OCTRA AGM 2016
Enduring Partnerships
Selecting, Developing and Competing for 10+ years with the same horse

A Clinic with Stagg Newman

What is the difference between international endurance competition at the world championship level and the American endurance tradition started by the Tevis Ride and carried on today by AERC and other sanctioning bodies, including OCTRA?

Stagg Newman asserts that the FEI now holds most World Championship races over flat, fast courses more comparable to desert riding and the traditions of tribesman and cavalry troops of the desert rather than the American tradition of organizing rides over rugged terrain for rugged independent individuals.

In professional endurance stables, often 50 to 200 top prospects are bred or acquired and conditioned, with the best few, that sustain the rigors of this training, competing in the championship rides. Horses are raced selectively and to win. If a horse is far behind the medal winners and/or out of the money, it is considered honorable to stop the horse rather than having it continue the full distance. In contrast, the American tradition is typified by an individual or family having one or a small number of horses with the riders aspiring to a partnership with the horses spanning many years. Organizations such as the AERC and OCTRA recognize this human/equine partnership through life-time mileage recognition and awards along the way.

Stagg Newman’s clinic will educate participants to the different approaches of creating this long-term partnership and to provide a source of guidance for those who want to develop this relationship with their horse for many years of competition. An outline of basic ideas on how to select, develop and compete a horse for 10 or more years will be shared and discussed with clinic participants. Topics covered will include the selection of a suitable equine partner as well as the careful development and management of this horse partner to ensure many enjoyable years of competition.

The clinic will be held during OCTRA’s AGM Awards & Banquet. For more information and to reserve a spot please go to OCTRA AGM 2016

Stagg Newman began his endurance career in a CTR on a thoroughbred mare in 1979.  Since then, Stagg has completed over 75 100-mile competitions of various types.
Because of his work as a telecommunication consultant, Stagg has lived in several states. Each place of residence offered a different terrain to condition his horse, Drubin. Newman believes that this helped to develop this horse’s athletic abilities. “He developed tough feet and good bone from the rocky terrain where he was raised in Pennsylvania. When he was 5 and 6 years old, he lived with us in New Jersey, near the coast. The many miles of mostly trotting on sandy trails helped to build ligaments and tendons. Then we moved to California where we did lots of mountain riding that gave him the strength and metabolic edge.” Today, the Newman’s and their horses live in the mountains of North Carolina. Behind their house is a 2,000-foot climb that Drubin, now retired, often runs free on while the Newman’s condition other horses.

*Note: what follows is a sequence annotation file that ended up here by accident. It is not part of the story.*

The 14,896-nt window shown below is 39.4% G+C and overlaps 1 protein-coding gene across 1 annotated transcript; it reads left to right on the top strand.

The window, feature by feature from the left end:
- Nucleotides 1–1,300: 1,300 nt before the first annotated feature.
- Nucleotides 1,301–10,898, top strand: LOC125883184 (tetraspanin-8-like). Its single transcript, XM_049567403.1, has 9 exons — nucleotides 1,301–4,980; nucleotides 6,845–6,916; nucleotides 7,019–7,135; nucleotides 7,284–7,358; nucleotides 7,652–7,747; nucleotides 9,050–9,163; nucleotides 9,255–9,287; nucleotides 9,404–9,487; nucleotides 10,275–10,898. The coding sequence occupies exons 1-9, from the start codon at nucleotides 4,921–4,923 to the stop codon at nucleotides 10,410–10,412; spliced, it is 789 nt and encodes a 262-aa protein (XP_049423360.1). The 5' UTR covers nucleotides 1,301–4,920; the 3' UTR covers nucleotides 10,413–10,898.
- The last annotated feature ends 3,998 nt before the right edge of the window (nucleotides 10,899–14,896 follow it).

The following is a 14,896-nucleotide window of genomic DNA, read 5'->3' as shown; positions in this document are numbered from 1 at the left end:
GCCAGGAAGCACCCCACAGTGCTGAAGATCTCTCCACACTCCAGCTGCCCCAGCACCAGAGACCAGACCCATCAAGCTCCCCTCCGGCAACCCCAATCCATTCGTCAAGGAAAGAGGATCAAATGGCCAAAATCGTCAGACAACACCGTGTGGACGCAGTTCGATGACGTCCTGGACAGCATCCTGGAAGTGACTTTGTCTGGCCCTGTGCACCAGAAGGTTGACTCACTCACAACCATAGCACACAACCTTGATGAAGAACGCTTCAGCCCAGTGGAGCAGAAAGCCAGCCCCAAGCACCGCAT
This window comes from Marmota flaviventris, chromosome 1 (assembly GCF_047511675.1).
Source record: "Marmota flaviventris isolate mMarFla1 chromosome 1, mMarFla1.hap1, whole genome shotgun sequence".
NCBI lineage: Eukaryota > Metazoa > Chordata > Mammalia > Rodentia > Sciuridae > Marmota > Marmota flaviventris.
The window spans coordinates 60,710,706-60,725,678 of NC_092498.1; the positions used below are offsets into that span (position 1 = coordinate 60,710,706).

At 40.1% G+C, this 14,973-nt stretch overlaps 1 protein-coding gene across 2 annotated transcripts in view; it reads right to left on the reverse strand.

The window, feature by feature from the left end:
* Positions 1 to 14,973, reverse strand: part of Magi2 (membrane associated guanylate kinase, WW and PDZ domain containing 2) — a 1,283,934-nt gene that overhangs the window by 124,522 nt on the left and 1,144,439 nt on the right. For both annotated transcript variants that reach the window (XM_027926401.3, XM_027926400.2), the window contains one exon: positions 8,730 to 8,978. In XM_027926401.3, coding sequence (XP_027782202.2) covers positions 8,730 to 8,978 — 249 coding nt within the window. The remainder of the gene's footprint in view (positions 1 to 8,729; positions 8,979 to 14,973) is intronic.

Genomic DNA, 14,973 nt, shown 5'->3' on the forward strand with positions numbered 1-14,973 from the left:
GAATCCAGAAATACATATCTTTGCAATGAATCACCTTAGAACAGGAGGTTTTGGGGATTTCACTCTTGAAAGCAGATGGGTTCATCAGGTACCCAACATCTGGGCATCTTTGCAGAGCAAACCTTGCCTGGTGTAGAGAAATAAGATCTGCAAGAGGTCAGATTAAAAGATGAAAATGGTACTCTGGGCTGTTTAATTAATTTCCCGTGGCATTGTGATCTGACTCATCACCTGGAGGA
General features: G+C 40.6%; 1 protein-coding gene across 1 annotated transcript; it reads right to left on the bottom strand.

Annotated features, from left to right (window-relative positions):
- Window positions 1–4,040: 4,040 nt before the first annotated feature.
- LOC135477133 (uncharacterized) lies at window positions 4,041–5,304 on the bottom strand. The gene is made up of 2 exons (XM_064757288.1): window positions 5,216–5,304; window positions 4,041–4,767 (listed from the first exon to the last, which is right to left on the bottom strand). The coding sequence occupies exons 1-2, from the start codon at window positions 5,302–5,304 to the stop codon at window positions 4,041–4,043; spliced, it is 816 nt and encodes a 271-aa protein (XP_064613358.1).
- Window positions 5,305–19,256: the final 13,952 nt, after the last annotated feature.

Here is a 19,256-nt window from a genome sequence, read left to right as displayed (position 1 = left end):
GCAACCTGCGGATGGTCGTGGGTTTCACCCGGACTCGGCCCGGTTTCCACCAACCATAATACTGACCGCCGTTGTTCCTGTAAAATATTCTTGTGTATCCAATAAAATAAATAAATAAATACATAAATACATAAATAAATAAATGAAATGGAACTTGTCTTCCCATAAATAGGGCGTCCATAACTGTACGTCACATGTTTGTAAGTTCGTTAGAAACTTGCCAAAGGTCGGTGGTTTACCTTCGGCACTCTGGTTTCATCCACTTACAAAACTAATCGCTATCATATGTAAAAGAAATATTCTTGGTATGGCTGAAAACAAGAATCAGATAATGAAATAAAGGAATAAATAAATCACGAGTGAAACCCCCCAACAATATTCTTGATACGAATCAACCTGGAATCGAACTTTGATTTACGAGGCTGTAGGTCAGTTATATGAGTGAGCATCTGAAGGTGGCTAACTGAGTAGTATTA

Stagg Newman began his endurance career in a CTR on a thoroughbred mare in 1979.  Since then, Stagg has completed over 75 100-mile competitions of various types.

Because of his work as a telecommunication consultant, Stagg has lived in several states. Each place of residence offered a different terrain to condition his horse, Drubin. Newman believes that this helped to develop this horse’s athletic abilities. “He developed tough feet and good bone from the rocky terrain where he was raised in Pennsylvania. When he was 5 and 6 years old, he lived with us in New Jersey, near the coast. The many miles of mostly trotting on sandy trails helped to build ligaments and tendons. Then we moved to California where we did lots of mountain riding that gave him the strength and metabolic edge.” Today, the Newman’s and their horses live in the mountains of North Carolina. Behind their house is a 2,000-foot climb that Drubin, now retired, often runs free on while the Newman’s condition other horses.

Stagg has served as President of the American Endurance Ride Conference and chaired the AERC’s Educational Committee for many years. Stagg, along with his wife and several others, founded APEX, an educational non-profit for endurance riding, where he served as a board member and clinician. He is currently an FEI Judge and Steward.

Stagg has formed enduring partnerships with the Arabians that he has ridden in long distance competitions:

  • Ramegwa Drubin, AERC Hall of Fame – Stagg and “Pony”, first pair to complete 20 consecutive AERC seasons of Endurance Rides; completed over fifty 100-mile competitions (Endurance and CTR); FEI Team Gold and Individual Bronze in North American Championship.
  • Jayel Super, five Old Dominion 100-mile wins; FEI Pan Am team Gold, 1st in Canadian National Championship in 2006 – 17 seasons with Stagg before retiring
  • FFC First Csea Lord aka Winston, Tied for first at Old Dominion in 2016 – 8 seasons with Stagg thus far (10 seasons total)
  • Syrocco Tanka, five seasons with Stagg thus far, including careful recovery from a condylar spiral fracture
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